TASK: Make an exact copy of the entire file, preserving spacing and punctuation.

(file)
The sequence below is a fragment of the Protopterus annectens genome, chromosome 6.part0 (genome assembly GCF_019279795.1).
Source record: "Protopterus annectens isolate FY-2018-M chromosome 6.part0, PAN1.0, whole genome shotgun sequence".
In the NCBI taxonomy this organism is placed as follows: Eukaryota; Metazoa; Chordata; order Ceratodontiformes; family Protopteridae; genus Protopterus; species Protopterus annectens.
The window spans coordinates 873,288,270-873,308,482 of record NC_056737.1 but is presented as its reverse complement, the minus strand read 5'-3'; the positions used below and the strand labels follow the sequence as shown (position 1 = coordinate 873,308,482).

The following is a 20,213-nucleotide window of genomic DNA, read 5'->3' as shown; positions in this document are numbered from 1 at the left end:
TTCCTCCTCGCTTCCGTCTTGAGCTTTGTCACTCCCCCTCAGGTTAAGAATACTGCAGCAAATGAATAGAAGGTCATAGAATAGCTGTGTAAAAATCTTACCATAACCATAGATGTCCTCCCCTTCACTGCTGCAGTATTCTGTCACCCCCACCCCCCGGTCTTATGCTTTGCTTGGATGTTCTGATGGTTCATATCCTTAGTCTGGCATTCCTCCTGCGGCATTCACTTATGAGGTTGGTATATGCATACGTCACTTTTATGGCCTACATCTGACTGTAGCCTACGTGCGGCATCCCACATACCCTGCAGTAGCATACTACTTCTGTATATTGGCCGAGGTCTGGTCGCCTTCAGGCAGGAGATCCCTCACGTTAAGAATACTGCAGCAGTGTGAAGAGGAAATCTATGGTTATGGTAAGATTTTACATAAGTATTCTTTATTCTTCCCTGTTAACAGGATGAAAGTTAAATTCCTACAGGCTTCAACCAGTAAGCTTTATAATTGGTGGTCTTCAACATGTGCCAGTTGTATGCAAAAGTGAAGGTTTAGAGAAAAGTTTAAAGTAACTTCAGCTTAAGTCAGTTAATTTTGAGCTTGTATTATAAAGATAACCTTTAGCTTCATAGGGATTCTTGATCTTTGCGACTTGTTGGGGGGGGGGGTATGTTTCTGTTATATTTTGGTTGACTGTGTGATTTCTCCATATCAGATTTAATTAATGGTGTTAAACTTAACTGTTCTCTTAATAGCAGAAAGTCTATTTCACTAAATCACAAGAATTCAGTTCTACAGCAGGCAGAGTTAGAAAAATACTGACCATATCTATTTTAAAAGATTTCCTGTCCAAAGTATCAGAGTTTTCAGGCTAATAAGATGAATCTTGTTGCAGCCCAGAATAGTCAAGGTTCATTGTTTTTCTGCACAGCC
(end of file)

The sequence below is a fragment of the Protopterus annectens genome, chromosome 6.part0 (genome assembly GCF_019279795.1).
Source record: "Protopterus annectens isolate FY-2018-M chromosome 6.part0, PAN1.0, whole genome shotgun sequence".
In the NCBI taxonomy this organism is placed as follows: Eukaryota; Metazoa; Chordata; order Ceratodontiformes; family Protopteridae; genus Protopterus; species Protopterus annectens.
The window spans coordinates 873,288,270-873,308,482 of record NC_056737.1 but is presented as its reverse complement, the minus strand read 5'-3'; the positions used below and the strand labels follow the sequence as shown (position 1 = coordinate 873,308,482).

The following is a 20,213-nucleotide window of genomic DNA, read 5'->3' as shown; positions in this document are numbered from 1 at the left end:
TTCCTCCTCGCTTCCGTCTTGAGCTTTGTCACTCCCCCTCAGGTTAAGAATACTGCAGCAAATGAATAGAAGGTCATAGAATAGCTGTGTAAAAATCTTACCATAACCATAGATGTCCTCCCCTTCACTGCTGCAGTATTCTGTCACCCCCACCCCCCGGTCTTATGCTTTGCTTGGATGTTCTGATGGTTCATATCCTTAGTCTGGCATTCCTCCTGCGGCATTCACTTATGAGGTTGGTATATGCATACGTCACTTTTATGGCCTACATCTGACTGTAGCCTACGTGCGGCATCCCACATACCCTGCAGTAGCATACTACTTCTGTATATTGGCCGAGGTCTGGTCGCCTTCAGGCAGGAGATCCCTCACGTTAAGAATACTGCAGCAGTGTGAAGAGGAAATCTATGGTTATGGTAAGATTTTACATAAGTATTCTTTATTCTTCCCTGTTAACAGGATGAAAGTTAAATTCCTACAGGCTTCAACCAGTAAGCTTTATAATTGGTGGTCTTCAACATGTGCCAGTTGTATGCAAAAGTGAAGGTTTAGAGAAAAGTTTAAAGTAACTTCAGCTTAAGTCAGTTAATTTTGAGCTTGTATTATAAAGATAACCTTTAGCTTCATAGGGATTCTTGATCTTTGCGACTTGTTGGGGGGGGGGGTATGTTTCTGTTATATTTTGGTTGACTGTGTGATTTCTCCATATCAGATTTAATTAATGGTGTTAAACTTAACTGTTCTCTTAATAGCAGAAAGTCTATTTCACTAAATCACAAGAATTCAGTTCTACAGCAGGCAGAGTTAGAAAAATACTGACCATATCTATTTTAAAAGATTTCCTGTCCAAAGTATCAGAGTTTTCAGGCTAATAAGATGAATCTTGTTGCAGCCCAGAATAGTCAAGGTTCATTGTTTTTCTGCACAGCC